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Practical recipes for FreeBSD

FreeBSD network setup for VMs in OVH





One of the reasons why FreeBSD fans are not very fond of OVH is the fact that networking will simply not work out of the box when you create a virtualization guest. In my case I have used Proxmox, but these instructions should work with any other virtualization host.

Installing FreeBSD is otherwise very straightforward and I won’t cover that here as it’s mostly a matter of repeatedly pressing enter; likewise, it doesn’t really matter which version of FreeBSD you are using. What matters is: as soon as we get to that dreaded question – “Would you like to configure IPv4/6 for this interface?” – the only sensible answer with OVH is a big NO. And that’s not because we do not want to configure the network, but because it will not work if we do it through the freebsd-setup interface and we will be just wasting our time.

So instead, once we get to the end of the installation process and find ourselves in the Final Configuration screen, we will choose Exit and answer Yes to the question (“would you like to open a shell in the new system to make some manual modifications?”) and then proceed to get our hands dirty.

Let’s first make sure we have the following data at hand:

  • Our IP address, belonging to a block we previously added as a “Failover IP” to our dedicated server in the OVH site.
  • The gateway IP. This is the same as the IP of the dedicated server acting as host of our VM, except for the last digit which is always 254. So if your dedicated server’s IP is, for example, your VM’s gateway address will be
  • OVH’s name server IP, that’s easy because it’s always

And, of course, you will have added the virtual MAC address you created through the OVH IP menu (“create a virtual MAC address”) in the virtual machine itself. Without this, networking will not work at all.

Once in the shell, it’s time to edit our /etc/rc.conf file and add a few things. Let’s assume we chose VirtIO as our network controller so our network interface is vtnet0. If you are not sure about this, feel free to use the ifconfig command in the shell to find out.

ifconfig_vtnet0="inet <our_ip> netmask broadcast <our_ip>"
static_routes="gw1 gw2"
route_gw1="<gateway_ip>/32 -interface vtnet0"
route_gw2="default <gateway_ip>"

Saveand create a new file named /etc/resolv.conf which will simply contain this:


Now if you previously chose to install local unbound during the OS setup (which I highly recommend for performance reasons) you should run this command to let the DNS resolver know where to forward our DNS queries:


It’s time now to leave from this unhospitable shell and…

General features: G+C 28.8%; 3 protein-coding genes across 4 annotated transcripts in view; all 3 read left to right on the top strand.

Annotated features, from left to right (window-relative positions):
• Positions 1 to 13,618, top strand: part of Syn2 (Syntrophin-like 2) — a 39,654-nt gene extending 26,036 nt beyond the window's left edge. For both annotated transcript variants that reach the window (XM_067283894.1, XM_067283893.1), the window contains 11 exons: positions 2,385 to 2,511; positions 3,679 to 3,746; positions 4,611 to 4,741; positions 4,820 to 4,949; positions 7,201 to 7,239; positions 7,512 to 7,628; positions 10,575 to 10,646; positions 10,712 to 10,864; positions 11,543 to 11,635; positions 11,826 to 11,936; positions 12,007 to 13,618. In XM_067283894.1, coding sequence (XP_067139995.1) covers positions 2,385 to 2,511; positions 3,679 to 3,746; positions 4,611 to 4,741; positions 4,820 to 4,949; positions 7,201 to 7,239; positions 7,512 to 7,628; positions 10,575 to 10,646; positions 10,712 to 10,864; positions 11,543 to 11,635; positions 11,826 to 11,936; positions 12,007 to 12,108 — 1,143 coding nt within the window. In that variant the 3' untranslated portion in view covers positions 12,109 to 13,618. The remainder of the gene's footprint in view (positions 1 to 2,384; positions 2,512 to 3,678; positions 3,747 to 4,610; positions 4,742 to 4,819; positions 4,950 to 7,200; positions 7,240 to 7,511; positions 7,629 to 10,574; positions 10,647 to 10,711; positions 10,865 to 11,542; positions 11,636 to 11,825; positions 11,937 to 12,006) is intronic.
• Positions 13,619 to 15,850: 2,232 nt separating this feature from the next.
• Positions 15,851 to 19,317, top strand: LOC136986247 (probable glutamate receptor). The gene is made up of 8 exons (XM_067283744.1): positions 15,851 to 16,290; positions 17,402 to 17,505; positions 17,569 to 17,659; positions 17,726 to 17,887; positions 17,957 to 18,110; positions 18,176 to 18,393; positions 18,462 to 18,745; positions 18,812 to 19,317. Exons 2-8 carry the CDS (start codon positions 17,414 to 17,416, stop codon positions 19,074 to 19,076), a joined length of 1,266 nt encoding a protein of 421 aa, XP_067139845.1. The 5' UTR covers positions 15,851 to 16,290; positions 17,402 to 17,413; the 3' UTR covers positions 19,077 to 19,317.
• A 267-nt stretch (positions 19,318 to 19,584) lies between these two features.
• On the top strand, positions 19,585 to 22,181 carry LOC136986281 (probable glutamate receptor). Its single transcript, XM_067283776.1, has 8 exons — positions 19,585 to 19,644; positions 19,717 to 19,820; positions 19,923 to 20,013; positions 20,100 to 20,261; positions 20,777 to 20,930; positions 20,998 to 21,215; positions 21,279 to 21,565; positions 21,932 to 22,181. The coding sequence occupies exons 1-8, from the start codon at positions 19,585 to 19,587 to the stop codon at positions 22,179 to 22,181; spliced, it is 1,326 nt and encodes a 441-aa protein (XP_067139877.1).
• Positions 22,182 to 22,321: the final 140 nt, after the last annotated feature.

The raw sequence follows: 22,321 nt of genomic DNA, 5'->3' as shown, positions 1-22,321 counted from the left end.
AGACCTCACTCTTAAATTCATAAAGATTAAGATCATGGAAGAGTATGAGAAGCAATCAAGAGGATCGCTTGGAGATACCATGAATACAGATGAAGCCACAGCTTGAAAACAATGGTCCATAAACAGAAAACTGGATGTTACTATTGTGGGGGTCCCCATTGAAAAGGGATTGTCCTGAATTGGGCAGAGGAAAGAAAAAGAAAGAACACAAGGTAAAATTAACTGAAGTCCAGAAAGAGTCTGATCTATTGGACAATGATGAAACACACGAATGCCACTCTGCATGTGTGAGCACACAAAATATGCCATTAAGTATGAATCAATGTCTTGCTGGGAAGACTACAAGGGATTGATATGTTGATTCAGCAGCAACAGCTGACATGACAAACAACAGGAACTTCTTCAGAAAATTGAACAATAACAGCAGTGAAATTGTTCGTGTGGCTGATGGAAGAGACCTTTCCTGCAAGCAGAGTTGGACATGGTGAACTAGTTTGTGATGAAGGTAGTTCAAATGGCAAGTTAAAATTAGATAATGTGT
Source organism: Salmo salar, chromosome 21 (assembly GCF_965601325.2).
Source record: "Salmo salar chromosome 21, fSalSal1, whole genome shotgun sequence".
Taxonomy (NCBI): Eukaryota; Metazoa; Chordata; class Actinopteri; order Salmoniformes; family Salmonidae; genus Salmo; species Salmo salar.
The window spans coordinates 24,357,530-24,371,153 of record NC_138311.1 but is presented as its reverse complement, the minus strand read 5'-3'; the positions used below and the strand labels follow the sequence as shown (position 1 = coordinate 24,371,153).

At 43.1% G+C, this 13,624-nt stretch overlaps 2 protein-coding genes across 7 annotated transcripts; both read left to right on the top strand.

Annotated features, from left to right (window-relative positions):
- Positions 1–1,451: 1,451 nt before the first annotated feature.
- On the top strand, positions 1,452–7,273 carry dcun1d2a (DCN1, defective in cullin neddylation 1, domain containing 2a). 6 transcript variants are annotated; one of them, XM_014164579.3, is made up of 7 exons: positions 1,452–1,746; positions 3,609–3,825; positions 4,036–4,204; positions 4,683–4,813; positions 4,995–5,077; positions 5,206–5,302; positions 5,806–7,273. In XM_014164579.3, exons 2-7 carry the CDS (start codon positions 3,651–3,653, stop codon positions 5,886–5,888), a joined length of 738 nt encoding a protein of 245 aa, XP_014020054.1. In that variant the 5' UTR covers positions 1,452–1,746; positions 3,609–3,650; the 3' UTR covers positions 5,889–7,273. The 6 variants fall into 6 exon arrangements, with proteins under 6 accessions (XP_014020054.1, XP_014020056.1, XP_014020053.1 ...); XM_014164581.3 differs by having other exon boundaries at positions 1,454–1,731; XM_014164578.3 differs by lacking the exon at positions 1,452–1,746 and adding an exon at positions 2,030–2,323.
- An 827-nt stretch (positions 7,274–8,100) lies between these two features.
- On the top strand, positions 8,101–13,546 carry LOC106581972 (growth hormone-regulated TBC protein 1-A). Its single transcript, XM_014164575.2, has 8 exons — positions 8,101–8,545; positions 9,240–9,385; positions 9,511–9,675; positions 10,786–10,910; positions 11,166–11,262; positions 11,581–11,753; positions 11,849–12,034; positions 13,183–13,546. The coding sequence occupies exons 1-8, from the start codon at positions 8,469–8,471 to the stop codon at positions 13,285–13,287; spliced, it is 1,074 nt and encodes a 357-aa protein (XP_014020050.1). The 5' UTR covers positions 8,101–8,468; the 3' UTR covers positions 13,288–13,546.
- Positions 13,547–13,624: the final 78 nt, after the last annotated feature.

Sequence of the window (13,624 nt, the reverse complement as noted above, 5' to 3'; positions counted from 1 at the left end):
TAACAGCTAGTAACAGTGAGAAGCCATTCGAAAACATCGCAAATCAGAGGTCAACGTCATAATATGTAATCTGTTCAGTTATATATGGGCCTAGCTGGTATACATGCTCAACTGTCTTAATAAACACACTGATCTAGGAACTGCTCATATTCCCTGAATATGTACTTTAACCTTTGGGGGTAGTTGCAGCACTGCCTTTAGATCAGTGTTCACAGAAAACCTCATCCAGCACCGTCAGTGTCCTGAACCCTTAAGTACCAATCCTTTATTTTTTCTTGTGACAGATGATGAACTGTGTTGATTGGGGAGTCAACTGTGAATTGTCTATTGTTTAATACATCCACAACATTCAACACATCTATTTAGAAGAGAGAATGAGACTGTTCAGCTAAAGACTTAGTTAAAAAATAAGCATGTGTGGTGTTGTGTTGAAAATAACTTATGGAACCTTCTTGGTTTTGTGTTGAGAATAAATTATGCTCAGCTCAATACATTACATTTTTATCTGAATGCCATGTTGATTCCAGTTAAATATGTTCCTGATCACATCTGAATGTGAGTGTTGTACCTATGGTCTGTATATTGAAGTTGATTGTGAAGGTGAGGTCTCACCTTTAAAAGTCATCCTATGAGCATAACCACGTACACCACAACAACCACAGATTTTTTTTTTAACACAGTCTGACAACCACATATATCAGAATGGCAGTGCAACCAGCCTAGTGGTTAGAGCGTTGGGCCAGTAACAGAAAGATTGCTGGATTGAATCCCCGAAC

To finally reboot into our new and (hopefully) connected FreeBSD installation. Test that networking is there:

root@test:/home/www # ping                                                                                                                                                                                                
PING ( 56 data bytes
64 bytes from icmp_seq=0 ttl=113 time=3.128 ms
64 bytes from icmp_seq=1 ttl=113 time=3.274 ms
64 bytes from icmp_seq=2 ttl=113 time=3.265 ms

And make sure DNS plays along too:

root@test:/home/www # ping
PING ( 56 data bytes
64 bytes from icmp_seq=0 ttl=53 time=3.220 ms
64 bytes from icmp_seq=1 ttl=53 time=3.182 ms
64 bytes from icmp_seq=2 ttl=53 time=3.224 ms

If this fails, there’s a high chance you either forgot to enter the MAC address in the virtualization software of choice, or that you made a typo.It’s okay, it happens to me all the time ¯\_(ツ)_/¯

Update 4.9.22: adding IPv6 support

Yes,I know you won’t believe me -the Internet is full of horror stories about this very process- but I finally managed to setup IPv6 on a virtualization guest. The OS I used in my example is FreeBSD 13.1.

You will first need to get the IPv6 address and the IPv6 Gateway assigned to your dedicated server, which can be found below the IPv4 ones in the Network part of the General Information page for your server in the OVH panel.

Now for those people that find IPv6 scary I’m going to make this part simple. If your IPv6 address block looks like this:


This is not a single address but a whole block and that /64 at the end means you can choose any hexadecimal number you wish between 1 and fffe, but for simplicity let’s just use 6. So this could be your server’s IPv6 address:


I repeat again that unlike IPv4, we are free to choose any address in that range without having to create vmacs or tell OVH anything about it. All you can do in regards to IPv6 addresses in the Client Area is to assign them a reverse DNS anyway.

Now you’re ready to add these lines to your /etc/rc.conf

ipv6_route_ovh="-host <GATEWAY_IP> -iface vtnet0"
ifconfig_vtnet0_ipv6="inet6 <IPV6_ADDRESS>/56"

In order to put them into effect we must restart networking, which involves restarting these two services together as they depend on each other.

service netif restart & service routing restart

Now let’s test our connectivity by doing a IPv6 ping:


You should get a regular stream of ping responses. Congratulations, you’re ready for the future!

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